DUBAI, United Arab Emirates (NWN) – Kuwait’s emir has issued a long-awaited amnesty decree aimed at overcoming a major government impasse, waiving and reducing the sentences of nearly three dozen Kuwaiti dissidents.
A royal decree published in Kuwait’s Official Gazette late Saturday said Emir Sheikh Nawaf Al Ahmad Al Sabah cut the sentences of 11 politicians jailed for attacking the country’s parliament amid the 2011 Arab Spring uprising Along with this, forgiveness and leniency were also given. 24 sentences of others.
As pro-democracy protests hit the region in 2011, scores of Kuwaiti opposition figures and lawmakers made their way into Kuwait’s parliament building, calling for the removal of the prime minister, whom they accused of corruption. The country’s highest court sentenced several Islamist lawmakers to years in prison, including a prominent opposition leader, Musallam al-Bairak, who also served two years on separate charges. Al-Bairaq and other dissidents pardoned on Saturday had been living in self-exile in Turkey for years.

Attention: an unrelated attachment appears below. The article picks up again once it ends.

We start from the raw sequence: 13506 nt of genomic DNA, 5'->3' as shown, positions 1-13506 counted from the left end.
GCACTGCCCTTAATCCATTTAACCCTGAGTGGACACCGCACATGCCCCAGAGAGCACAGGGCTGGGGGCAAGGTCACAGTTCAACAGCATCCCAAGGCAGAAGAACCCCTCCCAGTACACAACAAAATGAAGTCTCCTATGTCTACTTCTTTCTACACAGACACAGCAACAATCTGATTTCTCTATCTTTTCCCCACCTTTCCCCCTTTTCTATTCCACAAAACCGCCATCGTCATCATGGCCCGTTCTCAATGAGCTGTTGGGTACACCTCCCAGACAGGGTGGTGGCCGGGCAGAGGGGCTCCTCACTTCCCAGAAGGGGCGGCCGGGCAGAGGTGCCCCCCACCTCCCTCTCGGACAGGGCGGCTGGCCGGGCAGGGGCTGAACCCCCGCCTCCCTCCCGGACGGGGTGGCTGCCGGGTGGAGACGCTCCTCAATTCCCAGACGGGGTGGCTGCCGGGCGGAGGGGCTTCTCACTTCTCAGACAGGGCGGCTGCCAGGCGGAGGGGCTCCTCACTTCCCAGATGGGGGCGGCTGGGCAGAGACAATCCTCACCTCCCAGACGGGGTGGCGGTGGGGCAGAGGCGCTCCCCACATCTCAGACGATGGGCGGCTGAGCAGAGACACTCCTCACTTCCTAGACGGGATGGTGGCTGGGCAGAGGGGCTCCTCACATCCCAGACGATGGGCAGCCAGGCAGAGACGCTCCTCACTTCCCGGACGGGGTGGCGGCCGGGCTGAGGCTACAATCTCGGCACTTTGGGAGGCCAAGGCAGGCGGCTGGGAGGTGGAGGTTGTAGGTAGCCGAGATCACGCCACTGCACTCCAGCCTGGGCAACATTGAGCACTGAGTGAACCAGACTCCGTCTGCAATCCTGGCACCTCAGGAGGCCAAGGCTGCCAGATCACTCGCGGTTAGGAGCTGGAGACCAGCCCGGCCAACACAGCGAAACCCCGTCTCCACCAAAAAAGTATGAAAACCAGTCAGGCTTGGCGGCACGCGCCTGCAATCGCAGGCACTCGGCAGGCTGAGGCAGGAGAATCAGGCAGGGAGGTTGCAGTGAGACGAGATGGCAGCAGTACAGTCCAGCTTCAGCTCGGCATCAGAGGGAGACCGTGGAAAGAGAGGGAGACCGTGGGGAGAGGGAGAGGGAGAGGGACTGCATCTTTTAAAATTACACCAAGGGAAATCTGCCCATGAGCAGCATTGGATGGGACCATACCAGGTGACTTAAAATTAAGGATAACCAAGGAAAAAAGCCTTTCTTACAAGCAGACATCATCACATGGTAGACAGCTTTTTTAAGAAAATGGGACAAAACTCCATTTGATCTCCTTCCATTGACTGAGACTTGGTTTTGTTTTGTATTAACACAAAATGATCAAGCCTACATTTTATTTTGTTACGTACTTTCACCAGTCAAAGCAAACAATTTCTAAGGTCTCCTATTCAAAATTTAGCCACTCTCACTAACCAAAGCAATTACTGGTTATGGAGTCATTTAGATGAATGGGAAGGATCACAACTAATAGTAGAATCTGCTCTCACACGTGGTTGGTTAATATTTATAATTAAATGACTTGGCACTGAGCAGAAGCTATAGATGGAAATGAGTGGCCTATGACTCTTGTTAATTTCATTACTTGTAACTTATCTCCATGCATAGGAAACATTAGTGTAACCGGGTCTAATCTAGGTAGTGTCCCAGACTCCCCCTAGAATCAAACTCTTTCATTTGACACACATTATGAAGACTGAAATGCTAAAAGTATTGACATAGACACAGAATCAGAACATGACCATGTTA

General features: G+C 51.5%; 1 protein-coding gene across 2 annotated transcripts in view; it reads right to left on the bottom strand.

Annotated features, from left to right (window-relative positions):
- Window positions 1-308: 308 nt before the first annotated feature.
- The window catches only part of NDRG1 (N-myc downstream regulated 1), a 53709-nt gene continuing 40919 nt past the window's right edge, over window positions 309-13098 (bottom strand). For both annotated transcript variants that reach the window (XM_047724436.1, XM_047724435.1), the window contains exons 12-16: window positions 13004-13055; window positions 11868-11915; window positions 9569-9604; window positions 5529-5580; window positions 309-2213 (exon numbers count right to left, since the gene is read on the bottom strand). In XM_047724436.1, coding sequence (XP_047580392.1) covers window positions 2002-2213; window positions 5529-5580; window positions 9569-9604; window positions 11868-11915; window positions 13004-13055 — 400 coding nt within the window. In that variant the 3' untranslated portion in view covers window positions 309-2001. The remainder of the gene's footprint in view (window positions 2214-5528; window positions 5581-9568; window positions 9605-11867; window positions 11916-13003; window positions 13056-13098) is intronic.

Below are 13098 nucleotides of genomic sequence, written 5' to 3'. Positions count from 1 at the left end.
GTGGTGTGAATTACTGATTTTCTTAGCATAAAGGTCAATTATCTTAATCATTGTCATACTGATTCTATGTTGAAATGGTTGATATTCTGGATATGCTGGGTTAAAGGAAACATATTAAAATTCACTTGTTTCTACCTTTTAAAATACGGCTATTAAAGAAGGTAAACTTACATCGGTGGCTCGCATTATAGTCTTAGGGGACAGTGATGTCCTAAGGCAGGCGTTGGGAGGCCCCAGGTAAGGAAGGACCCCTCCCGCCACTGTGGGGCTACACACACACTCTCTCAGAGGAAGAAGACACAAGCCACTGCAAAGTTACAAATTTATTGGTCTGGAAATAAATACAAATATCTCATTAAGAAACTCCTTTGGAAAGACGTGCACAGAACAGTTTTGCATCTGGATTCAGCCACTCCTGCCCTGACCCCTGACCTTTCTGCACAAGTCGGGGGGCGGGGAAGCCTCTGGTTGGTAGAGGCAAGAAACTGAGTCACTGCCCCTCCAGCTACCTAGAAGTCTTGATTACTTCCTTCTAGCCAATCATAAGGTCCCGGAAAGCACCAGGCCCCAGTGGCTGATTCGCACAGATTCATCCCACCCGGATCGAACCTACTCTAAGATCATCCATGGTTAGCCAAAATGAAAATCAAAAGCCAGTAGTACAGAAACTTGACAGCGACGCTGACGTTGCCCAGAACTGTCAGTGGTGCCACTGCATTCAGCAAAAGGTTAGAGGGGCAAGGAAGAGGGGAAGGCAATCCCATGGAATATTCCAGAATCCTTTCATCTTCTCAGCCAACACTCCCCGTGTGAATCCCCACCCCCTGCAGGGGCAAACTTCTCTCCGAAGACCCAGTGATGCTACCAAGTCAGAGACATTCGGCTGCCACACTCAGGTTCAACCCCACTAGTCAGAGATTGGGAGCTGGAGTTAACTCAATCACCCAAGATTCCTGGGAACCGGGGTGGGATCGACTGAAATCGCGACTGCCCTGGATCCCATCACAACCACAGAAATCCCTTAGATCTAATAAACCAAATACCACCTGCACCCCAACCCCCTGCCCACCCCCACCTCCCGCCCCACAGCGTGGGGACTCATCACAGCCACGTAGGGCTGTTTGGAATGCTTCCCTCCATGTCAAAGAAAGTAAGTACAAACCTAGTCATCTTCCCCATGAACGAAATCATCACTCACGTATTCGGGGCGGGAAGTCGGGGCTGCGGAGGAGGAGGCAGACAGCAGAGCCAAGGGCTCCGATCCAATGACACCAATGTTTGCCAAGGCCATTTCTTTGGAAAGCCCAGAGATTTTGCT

Also pardoned were members of a group known as the al-Abdali cell, whose arrest for links to Shia powerhouse Iran touched on sensitive sectarian issues in Kuwait, a Sunni-majority country that had previously used suicide bombings. Has suffered explosions and other attacks. Authorities launched extensive crackdowns against suspected Islamist extremists and in 2015 dismantled the al-Abdali group.
Photos shared on Kuwaiti social media on Sunday showed a crowd of inmates’ families clad in white robes hugging their pardoned relatives outside the country’s central prison.
The amnesty marks a breakthrough in a long-running standoff between the emir-appointed government and parliament, the most empowered legislative body among the Persian Gulf desert sheikhs. Parliament can introduce laws and question ministers, although the Emir of the country has final authority and family members hold senior positions.
Tensions have intensified between opposition lawmakers and state officials, blocking efforts to launch economic reforms and the passage of a debt law that would badly relieve the state’s finances. The government resigned last week for the second time this year, a move that analysts say could lay the groundwork for new appointments amid Amir’s much-awaited apology.
Sheikh Nawaf formally accepted the government’s resignation on Sunday, the state-run Kuna Agency said.